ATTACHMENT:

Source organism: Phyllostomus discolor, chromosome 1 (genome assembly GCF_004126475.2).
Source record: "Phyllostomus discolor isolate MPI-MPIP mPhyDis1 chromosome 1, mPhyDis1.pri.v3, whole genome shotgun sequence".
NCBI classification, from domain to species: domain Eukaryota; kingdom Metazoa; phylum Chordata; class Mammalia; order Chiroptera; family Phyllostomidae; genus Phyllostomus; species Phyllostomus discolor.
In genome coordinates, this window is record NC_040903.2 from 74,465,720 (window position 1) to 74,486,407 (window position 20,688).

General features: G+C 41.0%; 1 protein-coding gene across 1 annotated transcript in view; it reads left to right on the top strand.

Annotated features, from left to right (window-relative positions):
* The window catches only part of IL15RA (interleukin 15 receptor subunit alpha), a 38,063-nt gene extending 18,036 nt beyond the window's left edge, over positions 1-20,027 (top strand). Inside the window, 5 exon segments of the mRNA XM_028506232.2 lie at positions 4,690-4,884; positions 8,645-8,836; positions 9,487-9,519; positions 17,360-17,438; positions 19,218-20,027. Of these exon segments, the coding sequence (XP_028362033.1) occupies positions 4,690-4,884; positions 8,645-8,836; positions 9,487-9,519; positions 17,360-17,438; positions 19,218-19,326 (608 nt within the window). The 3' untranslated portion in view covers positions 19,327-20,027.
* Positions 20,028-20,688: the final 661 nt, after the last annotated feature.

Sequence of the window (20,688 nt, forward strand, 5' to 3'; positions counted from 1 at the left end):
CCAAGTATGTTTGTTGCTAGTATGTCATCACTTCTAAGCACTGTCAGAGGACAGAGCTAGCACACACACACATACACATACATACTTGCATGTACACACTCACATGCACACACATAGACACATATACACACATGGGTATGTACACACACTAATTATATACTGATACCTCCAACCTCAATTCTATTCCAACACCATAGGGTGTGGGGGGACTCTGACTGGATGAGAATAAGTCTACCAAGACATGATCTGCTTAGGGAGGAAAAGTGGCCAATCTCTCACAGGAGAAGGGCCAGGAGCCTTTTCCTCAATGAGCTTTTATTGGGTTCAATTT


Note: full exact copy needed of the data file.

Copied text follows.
Source organism: Phyllostomus discolor, chromosome 1 (genome assembly GCF_004126475.2).
Source record: "Phyllostomus discolor isolate MPI-MPIP mPhyDis1 chromosome 1, mPhyDis1.pri.v3, whole genome shotgun sequence".
NCBI classification, from domain to species: domain Eukaryota; kingdom Metazoa; phylum Chordata; class Mammalia; order Chiroptera; family Phyllostomidae; genus Phyllostomus; species Phyllostomus discolor.
In genome coordinates, this window is record NC_040903.2 from 74,465,720 (window position 1) to 74,486,407 (window position 20,688).

General features: G+C 41.0%; 1 protein-coding gene across 1 annotated transcript in view; it reads left to right on the top strand.

Annotated features, from left to right (window-relative positions):
* The window catches only part of IL15RA (interleukin 15 receptor subunit alpha), a 38,063-nt gene extending 18,036 nt beyond the window's left edge, over positions 1-20,027 (top strand). Inside the window, 5 exon segments of the mRNA XM_028506232.2 lie at positions 4,690-4,884; positions 8,645-8,836; positions 9,487-9,519; positions 17,360-17,438; positions 19,218-20,027. Of these exon segments, the coding sequence (XP_028362033.1) occupies positions 4,690-4,884; positions 8,645-8,836; positions 9,487-9,519; positions 17,360-17,438; positions 19,218-19,326 (608 nt within the window). The 3' untranslated portion in view covers positions 19,327-20,027.
* Positions 20,028-20,688: the final 661 nt, after the last annotated feature.

Sequence of the window (20,688 nt, forward strand, 5' to 3'; positions counted from 1 at the left end):
CCAAGTATGTTTGTTGCTAGTATGTCATCACTTCTAAGCACTGTCAGAGGACAGAGCTAGCACACACACACATACACATACATACTTGCATGTACACACTCACATGCACACACATAGACACATATACACACATGGGTATGTACACACACTAATTATATACTGATACCTCCAACCTCAATTCTATTCCAACACCATAGGGTGTGGGGGGACTCTGACTGGATGAGAATAAGTCTACCAAGACATGATCTGCTTAGGGAGGAAAAGTGGCCAATCTCTCACAGGAGAAGGGCCAGGAGCCTTTTCCTCAATGAGCTTTTATTGGGTTCAATTT